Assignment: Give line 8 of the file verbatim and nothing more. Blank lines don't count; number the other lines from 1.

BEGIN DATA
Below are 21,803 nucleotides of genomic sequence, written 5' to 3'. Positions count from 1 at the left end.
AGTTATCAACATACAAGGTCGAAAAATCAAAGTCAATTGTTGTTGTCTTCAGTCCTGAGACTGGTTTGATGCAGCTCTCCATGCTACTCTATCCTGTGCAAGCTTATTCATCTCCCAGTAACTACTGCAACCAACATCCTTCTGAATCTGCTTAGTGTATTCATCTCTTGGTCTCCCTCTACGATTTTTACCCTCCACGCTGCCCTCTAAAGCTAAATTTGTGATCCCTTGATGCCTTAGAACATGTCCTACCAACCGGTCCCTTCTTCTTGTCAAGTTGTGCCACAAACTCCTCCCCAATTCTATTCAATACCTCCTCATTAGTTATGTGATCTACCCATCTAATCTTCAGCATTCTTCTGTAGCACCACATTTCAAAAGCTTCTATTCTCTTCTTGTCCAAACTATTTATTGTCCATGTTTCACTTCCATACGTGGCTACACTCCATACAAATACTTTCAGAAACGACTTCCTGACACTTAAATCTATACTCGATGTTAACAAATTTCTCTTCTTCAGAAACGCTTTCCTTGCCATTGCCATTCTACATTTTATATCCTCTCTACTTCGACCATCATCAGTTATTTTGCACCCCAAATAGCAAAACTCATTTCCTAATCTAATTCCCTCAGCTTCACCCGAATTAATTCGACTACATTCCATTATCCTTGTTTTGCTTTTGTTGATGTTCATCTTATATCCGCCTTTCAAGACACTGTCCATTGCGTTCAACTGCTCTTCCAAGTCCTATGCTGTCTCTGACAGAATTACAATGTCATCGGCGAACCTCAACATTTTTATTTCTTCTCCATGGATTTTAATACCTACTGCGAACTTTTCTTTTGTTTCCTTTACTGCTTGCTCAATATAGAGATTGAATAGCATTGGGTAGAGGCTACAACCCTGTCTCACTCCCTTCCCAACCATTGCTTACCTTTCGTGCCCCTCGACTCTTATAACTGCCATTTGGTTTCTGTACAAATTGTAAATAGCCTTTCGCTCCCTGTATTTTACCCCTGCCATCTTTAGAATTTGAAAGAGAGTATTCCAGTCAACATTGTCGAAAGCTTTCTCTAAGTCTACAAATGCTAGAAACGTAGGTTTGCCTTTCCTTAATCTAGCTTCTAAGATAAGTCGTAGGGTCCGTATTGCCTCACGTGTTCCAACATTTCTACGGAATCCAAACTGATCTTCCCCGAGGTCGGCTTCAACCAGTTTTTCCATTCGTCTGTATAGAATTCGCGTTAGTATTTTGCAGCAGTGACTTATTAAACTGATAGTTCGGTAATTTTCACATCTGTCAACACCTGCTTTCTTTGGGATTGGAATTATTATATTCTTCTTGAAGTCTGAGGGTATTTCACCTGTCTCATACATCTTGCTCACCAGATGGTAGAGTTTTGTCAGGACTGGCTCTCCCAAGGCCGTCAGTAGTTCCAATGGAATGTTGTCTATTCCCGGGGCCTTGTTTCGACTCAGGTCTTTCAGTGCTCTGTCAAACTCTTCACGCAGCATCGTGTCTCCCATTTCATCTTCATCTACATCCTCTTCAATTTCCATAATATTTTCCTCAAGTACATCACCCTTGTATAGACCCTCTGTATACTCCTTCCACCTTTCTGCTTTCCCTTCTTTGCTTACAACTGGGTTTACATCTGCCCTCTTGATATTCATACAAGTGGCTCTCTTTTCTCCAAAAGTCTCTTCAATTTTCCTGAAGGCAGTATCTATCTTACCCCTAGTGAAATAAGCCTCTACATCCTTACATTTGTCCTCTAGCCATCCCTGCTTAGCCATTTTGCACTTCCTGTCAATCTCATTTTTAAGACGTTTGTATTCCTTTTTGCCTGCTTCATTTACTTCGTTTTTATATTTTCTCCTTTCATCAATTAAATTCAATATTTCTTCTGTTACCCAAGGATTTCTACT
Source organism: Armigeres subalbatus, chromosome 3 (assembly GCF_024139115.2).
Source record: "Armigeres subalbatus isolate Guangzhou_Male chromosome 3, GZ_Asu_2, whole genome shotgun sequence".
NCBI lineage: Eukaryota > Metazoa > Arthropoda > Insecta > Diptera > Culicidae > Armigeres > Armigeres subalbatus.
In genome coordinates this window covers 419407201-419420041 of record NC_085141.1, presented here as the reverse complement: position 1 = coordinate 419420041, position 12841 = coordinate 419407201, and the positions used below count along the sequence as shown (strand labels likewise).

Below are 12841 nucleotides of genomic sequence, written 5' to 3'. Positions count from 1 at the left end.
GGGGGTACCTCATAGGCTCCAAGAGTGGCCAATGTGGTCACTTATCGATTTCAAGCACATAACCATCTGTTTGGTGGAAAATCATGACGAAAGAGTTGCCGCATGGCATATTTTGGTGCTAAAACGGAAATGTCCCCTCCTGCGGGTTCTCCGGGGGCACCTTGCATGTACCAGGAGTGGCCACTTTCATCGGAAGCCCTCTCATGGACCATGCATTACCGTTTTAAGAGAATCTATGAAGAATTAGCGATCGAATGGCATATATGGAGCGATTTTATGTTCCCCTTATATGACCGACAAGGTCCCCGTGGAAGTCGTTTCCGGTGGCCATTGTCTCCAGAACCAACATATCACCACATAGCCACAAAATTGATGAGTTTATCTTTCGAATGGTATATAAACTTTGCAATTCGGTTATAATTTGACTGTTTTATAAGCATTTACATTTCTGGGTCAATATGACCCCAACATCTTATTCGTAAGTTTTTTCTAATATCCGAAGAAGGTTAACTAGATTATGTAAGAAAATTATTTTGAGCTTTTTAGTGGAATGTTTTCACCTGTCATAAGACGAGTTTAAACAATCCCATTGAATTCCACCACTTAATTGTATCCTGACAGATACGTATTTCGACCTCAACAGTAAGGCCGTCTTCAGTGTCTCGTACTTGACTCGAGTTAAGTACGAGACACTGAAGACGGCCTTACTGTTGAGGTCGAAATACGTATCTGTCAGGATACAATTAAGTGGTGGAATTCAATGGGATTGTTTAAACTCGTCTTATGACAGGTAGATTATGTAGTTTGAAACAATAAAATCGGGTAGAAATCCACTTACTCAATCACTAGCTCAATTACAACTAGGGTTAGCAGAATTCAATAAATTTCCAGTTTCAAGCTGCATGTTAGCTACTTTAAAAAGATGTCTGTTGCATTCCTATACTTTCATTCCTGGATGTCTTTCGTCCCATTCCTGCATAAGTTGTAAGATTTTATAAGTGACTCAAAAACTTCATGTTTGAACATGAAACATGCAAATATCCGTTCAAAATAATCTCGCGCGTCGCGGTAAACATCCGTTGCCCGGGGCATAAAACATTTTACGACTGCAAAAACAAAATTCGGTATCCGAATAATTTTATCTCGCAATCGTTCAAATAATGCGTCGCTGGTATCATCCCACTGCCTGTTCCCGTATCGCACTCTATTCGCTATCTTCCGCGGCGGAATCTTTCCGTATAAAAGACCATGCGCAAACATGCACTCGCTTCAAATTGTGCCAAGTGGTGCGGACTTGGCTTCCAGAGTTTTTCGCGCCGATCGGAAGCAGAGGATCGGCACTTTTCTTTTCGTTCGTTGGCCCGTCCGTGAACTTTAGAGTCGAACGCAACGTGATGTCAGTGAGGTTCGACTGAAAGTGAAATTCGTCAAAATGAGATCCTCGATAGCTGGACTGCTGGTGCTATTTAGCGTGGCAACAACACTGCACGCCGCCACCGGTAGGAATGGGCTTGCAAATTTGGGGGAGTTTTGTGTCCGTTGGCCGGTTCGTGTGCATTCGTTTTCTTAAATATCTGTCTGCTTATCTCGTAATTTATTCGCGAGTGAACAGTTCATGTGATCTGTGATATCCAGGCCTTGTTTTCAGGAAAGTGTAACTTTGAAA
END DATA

GGGGGTACCTCATAGGCTCCAAGAGTGGCCAATGTGGTCACTTATCGATTTCAAGCACATAACCATCTGTTTGGTGGAAAATCATGACGAAAGAGTTGCCGCATGGCATATTTTGGTGCTAAAACGGAAATGTCCCCTCCTGCGGGTTCTCCGGGGGCACCTTGCATGTACCAGGAGTGGCCACTTTCATCGGAAGCCCTCTCATGGACCATGCATTACCGTTTTAAGAGAATCTATGAAGAATTAGCGATCGAATGGCATATATGGAGCGATTTTATGTTCCCCTTATATGACCGACAAGGTCCCCGTGGAAGTCGTTTCCGGTGGCCATTGTCTCCAGAACCAACATATCACCACATAGCCACAAAATTGATGAGTTTATCTTTCGAATGGTATATAAACTTTGCAATTCGGTTATAATTTGACTGTTTTATAAGCATTTACATTTCTGGGTCAATATGACCCCAACATCTTATTCGTAAGTTTTTTCTAATATCCGAAGAAGGTTAACTAGATTATGTAAGAAAATTATTTTGAGCTTTTTAGTGGAATGTTTTCACCTGTCATAAGACGAGTTTAAACAATCCCATTGAATTCCACCACTTAATTGTATCCTGACAGATACGTATTTCGACCTCAACAGTAAGGCCGTCTTCAGTGTCTCGTACTTGACTCGAGTTAAGTACGAGACACTGAAGACGGCCTTACTGTTGAGGTCGAAATACGTATCTGTCAGGATACAATTAAGTGGTGGAATTCAATGGGATTGTTTAAACTCGTCTTATGACAGGTAGATTATGTAGTTTGAAACAATAAAATCGGGTAGAAATCCACTTACTCAATCACTAGCTCAATTACAACTAGGGTTAGCAGAATTCAATAAATTTCCAGTTTCAAGCTGCATGTTAGCTACTTTAAAAAGATGTCTGTTGCATTCCTATACTTTCATTCCTGGATGTCTTTCGTCCCATTCCTGCATAAGTTGTAAGATTTTATAAGTGACTCAAAAACTTCATGTTTGAACATGAAACATGCAAATATCCGTTCAAAATAATCTCGCGCGTCGCGGTAAACATCCGTTGCCCGGGGCATAAAACATTTTACGACTGCAAAAACAAAATTCGGTATCCGAATAATTTTATCTCGCAATCGTTCAAATAATGCGTCGCTGGTATCATCCCACTGCCTGTTCCCGTATCGCACTCTATTCGCTATCTTCCGCGGCGGAATCTTTCCGTATAAAAGACCATGCGCAAACATGCACTCGCTTCAAATTGTGCCAAGTGGTGCGGACTTGGCTTCCAGAGTTTTTCGCGCCGATCGGAAGCAGAGGATCGGCACTTTTCTTTTCGTTCGTTGGCCCGTCCGTGAACTTTAGAGTCGAACGCAACGTGATGTCAGTGAGGTTCGACTGAAAGTGAAATTCGTCAAAATGAGATCCTCGATAGCTGGACTGCTGGTGCTATTTAGCGTGGCAACAACACTGCACGCCGCCACCGGTAGGAATGGGCTTGCAAATTTGGGGGAGTTTTGTGTCCGTTGGCCGGTTCGTGTGCATTCGTTTTCTTAAATATCTGTCTGCTTATCTCGTAATTTATTCGCGAGTGAACAGTTCATGTGATCTGTGATATCCAGGCCTTGTTTTCAGGAAAGTGTAACTTTGAAA